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One of the most frequently cited approaches to studying media effects is known as the agenda-setting effect (or function) of mass media. First tested empirically in the 1968 US presidential election by north Carolina journalism professors Maxwell McCombs and Donald Shaw (McCombs & Shaw 1972), this approach originally focused on the ability of the mass media to tell the public what to think about rather than what to think. This was a sharp break from previous media effects studies that had focused on what people thought (their opinions and attitudes) and on behaviors such as voting.
Since this initial study of media agenda setting, there have been hundreds of studies carried out by scholars in many countries (McCombs 2004) on several aspects of agenda setting. Most of these have focused on the relationship between news media ranking of issues (by amount and prominence of coverage) and public rankings of the perceived importance of these issues in various surveys, a type of research that Dearing and Rogers (1996) have called ‘public’ agenda setting, to distinguish it from studies that are concerned mainly with influences on the media agenda (‘media’ agenda setting) or on public policy agendas (‘policy’ agenda setting).
The evidence from scores of public agenda-setting studies is mixed, but on the whole it tends to support a positive correlation – and often a causal relationship – between media agendas and public agendas at the aggregate (or group) level, especially for relatively unobtrusive issues that do not directly impact the lives of the majority of the public, such as foreign policy and government scandal. At the individual level, the evidence is not as strong (Shehata & Strömbäck 2013). In the majority of studies to date, the unit of analysis on each agenda is an object, a public issue. But objects have attributes, or characteristics. Due to the limited capacity of the news agenda, however, journalists can only present a few aspects of any object in the news. Similarly, when people talk about and think about these objects – public issues, political candidates, etc. – the attributes ascribed to these objects also vary considerably in their salience. These agendas of attributes have been called ‘the second level’ of agenda setting to distinguish them from the first level, which has traditionally focused on issues (objects). The perspectives and frames that journalists employ draw attention to certain attributes of the objects of news coverage, as well as to the objects themselves.
Takeshita (2006) has identified three critical problems with agenda-setting research: process, identity, and environment. The ‘process problem’ focuses on the degree to which agenda setting is automatic and unthinking; the ‘identity problem’ is concerned with whether second-level or attribute agenda setting will become indistinguishable from framing or traditional persuasion research; and the ‘environment problem’ stems from the growth in the number of news outlets, and whether that will reduce and fragment the agenda-setting effect of media at the societal level.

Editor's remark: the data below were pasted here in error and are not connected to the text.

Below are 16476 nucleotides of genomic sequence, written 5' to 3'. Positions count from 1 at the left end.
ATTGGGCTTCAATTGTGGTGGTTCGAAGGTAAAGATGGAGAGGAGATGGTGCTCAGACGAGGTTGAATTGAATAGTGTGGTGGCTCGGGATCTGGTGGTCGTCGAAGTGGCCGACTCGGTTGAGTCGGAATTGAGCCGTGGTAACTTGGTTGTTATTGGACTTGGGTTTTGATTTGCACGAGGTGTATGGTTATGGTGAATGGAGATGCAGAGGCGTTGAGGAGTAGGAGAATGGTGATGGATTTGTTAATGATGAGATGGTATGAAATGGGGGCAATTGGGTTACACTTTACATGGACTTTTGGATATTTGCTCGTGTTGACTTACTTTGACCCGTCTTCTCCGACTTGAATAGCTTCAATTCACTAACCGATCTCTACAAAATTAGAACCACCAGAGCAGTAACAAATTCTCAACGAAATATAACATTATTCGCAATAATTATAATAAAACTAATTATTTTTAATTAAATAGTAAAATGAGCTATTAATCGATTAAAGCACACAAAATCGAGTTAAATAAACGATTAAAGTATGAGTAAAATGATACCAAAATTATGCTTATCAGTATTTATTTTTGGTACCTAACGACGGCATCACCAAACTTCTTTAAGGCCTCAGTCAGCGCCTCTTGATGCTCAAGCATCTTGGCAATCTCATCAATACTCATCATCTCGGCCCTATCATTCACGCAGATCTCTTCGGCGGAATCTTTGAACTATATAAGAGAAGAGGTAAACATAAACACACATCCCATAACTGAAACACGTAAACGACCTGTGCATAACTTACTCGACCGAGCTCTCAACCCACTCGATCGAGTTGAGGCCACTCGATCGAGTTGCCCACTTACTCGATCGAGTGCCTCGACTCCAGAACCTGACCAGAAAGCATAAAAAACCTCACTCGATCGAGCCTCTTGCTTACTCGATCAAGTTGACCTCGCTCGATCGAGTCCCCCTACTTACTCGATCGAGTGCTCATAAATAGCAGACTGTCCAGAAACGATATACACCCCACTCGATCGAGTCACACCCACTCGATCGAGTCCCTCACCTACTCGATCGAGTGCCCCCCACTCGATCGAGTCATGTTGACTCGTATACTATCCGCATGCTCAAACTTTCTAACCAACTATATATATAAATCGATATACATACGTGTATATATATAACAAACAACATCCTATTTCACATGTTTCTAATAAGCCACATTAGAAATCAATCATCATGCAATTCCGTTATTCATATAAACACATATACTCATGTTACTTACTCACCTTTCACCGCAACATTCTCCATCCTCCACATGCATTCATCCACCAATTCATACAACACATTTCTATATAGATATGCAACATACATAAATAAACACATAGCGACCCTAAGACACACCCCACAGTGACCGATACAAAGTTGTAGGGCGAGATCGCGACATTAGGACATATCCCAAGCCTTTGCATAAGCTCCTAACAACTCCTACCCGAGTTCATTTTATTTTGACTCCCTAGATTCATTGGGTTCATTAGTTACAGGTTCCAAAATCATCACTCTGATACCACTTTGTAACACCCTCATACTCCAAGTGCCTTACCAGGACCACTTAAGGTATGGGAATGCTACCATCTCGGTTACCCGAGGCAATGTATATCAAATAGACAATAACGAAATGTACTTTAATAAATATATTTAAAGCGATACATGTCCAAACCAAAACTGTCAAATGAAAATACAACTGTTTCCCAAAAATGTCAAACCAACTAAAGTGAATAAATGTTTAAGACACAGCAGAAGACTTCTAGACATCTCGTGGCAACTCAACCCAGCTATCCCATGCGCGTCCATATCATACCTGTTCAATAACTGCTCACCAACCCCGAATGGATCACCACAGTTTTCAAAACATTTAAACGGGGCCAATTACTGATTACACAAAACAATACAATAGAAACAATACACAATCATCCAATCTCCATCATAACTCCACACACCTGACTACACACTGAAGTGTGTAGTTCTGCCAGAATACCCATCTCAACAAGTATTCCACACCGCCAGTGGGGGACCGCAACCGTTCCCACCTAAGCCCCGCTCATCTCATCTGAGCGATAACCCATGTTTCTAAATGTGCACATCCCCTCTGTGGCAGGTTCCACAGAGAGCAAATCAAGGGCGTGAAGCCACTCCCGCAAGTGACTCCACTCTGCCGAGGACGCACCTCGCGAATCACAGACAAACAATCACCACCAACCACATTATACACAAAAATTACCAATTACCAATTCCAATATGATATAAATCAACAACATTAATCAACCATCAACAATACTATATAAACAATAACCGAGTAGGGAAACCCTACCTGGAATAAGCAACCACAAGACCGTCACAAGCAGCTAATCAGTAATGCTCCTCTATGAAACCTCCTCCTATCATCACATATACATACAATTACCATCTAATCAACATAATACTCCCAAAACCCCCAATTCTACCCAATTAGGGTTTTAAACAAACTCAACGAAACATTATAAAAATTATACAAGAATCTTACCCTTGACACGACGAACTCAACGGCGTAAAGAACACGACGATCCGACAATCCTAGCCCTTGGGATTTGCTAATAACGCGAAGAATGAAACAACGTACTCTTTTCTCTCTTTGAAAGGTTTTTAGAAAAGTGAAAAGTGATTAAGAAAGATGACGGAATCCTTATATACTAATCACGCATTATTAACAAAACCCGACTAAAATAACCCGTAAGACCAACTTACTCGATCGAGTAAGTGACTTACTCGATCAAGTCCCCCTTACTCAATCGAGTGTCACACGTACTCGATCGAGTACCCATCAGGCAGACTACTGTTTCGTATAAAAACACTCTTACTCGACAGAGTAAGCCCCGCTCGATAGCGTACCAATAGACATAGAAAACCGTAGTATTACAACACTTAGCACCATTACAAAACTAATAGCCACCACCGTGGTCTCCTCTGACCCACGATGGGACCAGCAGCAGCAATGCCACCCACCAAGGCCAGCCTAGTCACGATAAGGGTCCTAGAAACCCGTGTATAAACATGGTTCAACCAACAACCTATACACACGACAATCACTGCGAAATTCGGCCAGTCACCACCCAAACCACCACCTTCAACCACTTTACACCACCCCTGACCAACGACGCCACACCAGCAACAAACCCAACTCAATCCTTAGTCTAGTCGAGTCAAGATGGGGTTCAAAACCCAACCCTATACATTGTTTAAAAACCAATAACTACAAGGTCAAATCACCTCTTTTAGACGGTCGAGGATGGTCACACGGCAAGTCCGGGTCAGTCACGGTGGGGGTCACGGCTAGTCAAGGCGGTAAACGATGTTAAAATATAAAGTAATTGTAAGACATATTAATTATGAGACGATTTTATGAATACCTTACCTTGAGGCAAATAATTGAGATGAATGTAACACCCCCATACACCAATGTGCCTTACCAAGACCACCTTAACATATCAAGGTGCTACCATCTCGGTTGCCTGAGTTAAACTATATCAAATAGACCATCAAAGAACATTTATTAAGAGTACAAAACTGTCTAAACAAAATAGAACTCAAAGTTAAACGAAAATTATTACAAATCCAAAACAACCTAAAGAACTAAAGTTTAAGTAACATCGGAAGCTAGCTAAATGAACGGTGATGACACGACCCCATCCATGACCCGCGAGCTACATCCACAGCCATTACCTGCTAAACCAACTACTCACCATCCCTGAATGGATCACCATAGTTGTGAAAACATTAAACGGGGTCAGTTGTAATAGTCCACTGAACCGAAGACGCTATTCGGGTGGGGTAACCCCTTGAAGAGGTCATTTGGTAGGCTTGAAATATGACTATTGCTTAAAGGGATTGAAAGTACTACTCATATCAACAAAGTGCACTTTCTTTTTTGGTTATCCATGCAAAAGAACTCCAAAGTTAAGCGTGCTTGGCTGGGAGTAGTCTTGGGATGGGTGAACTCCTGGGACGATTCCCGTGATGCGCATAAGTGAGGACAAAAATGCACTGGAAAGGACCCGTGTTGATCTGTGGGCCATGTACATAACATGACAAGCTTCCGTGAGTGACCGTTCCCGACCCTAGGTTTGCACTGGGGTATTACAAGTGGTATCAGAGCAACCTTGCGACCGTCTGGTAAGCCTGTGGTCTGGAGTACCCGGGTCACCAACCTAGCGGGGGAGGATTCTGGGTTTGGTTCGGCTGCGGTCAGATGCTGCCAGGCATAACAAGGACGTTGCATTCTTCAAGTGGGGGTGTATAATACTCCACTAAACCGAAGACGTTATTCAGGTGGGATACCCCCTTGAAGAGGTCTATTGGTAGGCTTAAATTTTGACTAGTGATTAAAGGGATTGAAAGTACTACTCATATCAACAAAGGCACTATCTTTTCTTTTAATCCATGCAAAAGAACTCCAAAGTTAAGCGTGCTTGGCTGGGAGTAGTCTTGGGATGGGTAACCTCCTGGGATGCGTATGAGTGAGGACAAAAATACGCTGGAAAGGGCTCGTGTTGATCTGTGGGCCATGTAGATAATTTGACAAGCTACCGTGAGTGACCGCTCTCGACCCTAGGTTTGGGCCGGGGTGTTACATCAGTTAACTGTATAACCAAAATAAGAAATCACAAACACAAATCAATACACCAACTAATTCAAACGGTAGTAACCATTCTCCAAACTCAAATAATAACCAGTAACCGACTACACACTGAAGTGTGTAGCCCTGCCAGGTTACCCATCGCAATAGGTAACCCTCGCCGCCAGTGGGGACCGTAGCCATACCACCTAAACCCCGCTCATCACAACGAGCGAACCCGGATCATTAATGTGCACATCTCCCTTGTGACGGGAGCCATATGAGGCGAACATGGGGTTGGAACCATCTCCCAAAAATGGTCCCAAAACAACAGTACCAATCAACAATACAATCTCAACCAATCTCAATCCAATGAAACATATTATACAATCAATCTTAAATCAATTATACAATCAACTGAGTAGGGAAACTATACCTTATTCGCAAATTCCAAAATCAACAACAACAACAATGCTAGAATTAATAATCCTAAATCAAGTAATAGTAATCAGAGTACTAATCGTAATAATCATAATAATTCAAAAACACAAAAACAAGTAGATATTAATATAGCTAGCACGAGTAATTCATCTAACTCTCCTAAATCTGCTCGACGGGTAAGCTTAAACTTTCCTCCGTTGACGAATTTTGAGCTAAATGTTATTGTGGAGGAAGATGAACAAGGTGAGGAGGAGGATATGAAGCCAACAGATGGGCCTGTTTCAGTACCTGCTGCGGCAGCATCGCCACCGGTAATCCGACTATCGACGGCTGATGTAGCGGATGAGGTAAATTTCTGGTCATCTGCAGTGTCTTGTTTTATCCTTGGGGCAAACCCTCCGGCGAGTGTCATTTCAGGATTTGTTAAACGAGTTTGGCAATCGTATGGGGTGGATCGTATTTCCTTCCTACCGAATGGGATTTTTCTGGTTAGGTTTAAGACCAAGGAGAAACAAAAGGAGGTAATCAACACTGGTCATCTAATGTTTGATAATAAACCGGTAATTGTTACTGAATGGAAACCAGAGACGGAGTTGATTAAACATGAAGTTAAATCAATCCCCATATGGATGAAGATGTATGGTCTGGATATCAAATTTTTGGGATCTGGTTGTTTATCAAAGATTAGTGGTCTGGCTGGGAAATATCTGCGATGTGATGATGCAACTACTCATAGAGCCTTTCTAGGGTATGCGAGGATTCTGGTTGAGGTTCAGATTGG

Takeshita suggests that future research on agenda setting should focus on the factors that distinguish genuine or deliberative agenda setting from ‘pseudo agenda setting’ that is automatic and unthinking. He also suggests focusing on how the salience of certain attributes of a given object (be it an issue or a candidate) leads to the development of attitudes toward that object. In addition, it seems clear that more research is needed to clarify the similarities and differences between second-level agenda setting and framing, to specify the conditions under which media agendas are likely to influence not only public but also policymakers’ agendas (Tan & Weaver 2010), and to study the influences on the media agenda.
- Dearing, J. W. & Rogers, E. M. (1996). Agenda-setting. Thousand Oaks, CA: Sage.
- McCombs, M. (2004). Setting the agenda: The mass media and public opinion. Cambridge: Polity. (2nd edn in press.)
- McCombs, M. E., & Shaw, D. L. (1972). The agenda-setting function of mass Public Opinion Quarterly, 36, 176–187.
- Shehata, A. & Strömbäck, J. (2013). Not (yet) a new era of minimal effects: A study of agenda setting at the aggregate and individual levels. Harvard International Journal of Press / Politics, 18(2), 234–255.
- Takeshita, T. (2006). Current critical problems in agenda-setting research. International Journal of Public Opinion Research, 18(3), 275–296.
- Tan, Y. & Weaver, D. H. (2010). Media bias, public opinion, and policy liberalism from 1956 to 2004: A second-level agenda-setting study. Mass Communication and Society, 13(4), 412–434.